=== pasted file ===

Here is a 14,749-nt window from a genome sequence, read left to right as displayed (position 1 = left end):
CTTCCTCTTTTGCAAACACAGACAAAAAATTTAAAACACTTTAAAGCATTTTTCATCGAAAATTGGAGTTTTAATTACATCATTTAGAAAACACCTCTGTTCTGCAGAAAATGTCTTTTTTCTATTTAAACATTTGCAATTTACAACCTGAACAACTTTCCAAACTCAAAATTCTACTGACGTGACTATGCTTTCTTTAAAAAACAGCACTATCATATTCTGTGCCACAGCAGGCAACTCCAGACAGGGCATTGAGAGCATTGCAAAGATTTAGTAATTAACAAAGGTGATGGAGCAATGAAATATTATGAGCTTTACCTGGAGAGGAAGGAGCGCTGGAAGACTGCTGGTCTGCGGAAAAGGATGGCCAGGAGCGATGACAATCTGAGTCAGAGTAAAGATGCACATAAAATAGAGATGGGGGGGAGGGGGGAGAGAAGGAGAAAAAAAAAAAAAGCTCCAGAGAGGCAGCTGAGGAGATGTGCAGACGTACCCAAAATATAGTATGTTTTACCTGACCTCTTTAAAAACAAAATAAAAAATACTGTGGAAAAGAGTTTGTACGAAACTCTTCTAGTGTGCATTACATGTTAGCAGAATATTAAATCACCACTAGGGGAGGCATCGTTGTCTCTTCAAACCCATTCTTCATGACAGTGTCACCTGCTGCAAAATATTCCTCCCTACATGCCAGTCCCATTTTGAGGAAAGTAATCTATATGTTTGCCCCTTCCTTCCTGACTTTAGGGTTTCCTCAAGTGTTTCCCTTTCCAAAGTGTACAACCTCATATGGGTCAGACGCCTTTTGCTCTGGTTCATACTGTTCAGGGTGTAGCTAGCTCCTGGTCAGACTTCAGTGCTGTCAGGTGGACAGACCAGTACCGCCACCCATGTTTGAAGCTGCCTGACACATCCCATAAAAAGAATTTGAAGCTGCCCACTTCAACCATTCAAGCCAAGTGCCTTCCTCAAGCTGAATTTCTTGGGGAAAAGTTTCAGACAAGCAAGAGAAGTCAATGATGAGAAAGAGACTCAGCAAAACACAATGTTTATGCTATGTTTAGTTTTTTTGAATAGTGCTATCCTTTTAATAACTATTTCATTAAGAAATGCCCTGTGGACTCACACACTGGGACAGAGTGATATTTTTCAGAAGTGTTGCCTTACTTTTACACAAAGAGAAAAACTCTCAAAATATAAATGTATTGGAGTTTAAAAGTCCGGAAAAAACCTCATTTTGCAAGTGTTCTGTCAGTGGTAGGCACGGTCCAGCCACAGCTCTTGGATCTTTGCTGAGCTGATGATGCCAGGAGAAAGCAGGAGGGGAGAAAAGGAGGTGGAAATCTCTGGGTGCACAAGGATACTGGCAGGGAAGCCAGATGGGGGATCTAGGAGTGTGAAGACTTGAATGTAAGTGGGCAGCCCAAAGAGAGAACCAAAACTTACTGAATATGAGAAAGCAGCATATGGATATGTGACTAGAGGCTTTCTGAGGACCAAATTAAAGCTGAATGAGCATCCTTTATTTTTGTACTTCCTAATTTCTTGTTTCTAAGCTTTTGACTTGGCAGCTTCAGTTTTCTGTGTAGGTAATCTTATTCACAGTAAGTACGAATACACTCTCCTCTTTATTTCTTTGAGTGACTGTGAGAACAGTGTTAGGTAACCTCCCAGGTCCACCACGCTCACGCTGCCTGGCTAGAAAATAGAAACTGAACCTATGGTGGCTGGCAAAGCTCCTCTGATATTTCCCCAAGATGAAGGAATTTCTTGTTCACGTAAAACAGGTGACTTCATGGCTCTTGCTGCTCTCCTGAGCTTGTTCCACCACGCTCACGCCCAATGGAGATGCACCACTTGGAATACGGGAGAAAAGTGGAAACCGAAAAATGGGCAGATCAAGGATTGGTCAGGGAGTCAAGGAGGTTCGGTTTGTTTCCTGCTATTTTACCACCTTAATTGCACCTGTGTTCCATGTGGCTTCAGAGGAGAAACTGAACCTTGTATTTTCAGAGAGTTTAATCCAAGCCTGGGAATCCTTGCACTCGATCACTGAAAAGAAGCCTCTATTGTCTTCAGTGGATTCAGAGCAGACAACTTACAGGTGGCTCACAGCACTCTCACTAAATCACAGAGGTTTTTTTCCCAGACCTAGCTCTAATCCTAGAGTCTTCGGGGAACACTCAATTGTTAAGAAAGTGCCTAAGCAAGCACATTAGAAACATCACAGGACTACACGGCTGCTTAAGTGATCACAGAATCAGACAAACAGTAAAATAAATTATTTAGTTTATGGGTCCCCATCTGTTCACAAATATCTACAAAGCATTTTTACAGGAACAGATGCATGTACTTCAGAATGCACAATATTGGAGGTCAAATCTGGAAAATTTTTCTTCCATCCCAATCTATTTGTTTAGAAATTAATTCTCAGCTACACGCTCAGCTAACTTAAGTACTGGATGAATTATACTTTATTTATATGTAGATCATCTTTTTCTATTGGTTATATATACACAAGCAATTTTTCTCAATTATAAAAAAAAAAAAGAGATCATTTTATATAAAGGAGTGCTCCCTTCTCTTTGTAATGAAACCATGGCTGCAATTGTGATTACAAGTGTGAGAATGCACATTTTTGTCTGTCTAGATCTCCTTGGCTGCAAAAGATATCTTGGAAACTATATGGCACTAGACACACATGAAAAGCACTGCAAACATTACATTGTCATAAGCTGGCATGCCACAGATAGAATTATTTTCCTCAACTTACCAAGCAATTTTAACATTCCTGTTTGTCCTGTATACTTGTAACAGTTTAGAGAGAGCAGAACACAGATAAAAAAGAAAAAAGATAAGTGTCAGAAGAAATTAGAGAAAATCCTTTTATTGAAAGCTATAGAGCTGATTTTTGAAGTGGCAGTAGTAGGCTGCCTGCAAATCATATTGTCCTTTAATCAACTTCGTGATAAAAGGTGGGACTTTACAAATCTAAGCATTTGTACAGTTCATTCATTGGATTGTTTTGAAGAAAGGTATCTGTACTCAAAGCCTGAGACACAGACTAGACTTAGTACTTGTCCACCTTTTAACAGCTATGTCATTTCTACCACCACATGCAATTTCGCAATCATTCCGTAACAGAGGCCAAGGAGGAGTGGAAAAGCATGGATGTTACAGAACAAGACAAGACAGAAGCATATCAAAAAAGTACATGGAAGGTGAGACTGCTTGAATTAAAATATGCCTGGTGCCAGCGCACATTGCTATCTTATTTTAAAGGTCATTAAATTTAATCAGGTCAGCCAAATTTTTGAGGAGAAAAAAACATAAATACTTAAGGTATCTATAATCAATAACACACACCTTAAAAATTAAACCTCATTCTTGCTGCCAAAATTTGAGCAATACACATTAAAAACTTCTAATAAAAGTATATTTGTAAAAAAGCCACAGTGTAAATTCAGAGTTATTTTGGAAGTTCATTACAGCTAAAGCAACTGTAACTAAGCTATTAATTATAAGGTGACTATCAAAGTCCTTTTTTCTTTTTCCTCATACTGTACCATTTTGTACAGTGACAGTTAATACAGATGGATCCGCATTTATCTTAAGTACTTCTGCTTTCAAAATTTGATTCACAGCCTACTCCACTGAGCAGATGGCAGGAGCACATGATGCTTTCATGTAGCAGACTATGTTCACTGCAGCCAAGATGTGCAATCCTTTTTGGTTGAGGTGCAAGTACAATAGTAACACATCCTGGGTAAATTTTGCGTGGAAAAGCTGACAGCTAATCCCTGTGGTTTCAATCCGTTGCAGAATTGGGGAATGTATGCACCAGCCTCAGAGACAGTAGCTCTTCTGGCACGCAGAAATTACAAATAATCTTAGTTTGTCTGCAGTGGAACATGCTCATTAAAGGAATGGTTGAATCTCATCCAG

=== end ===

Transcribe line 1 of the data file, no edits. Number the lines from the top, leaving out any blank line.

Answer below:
Here is a 14,749-nt window from a genome sequence, read left to right as displayed (position 1 = left end):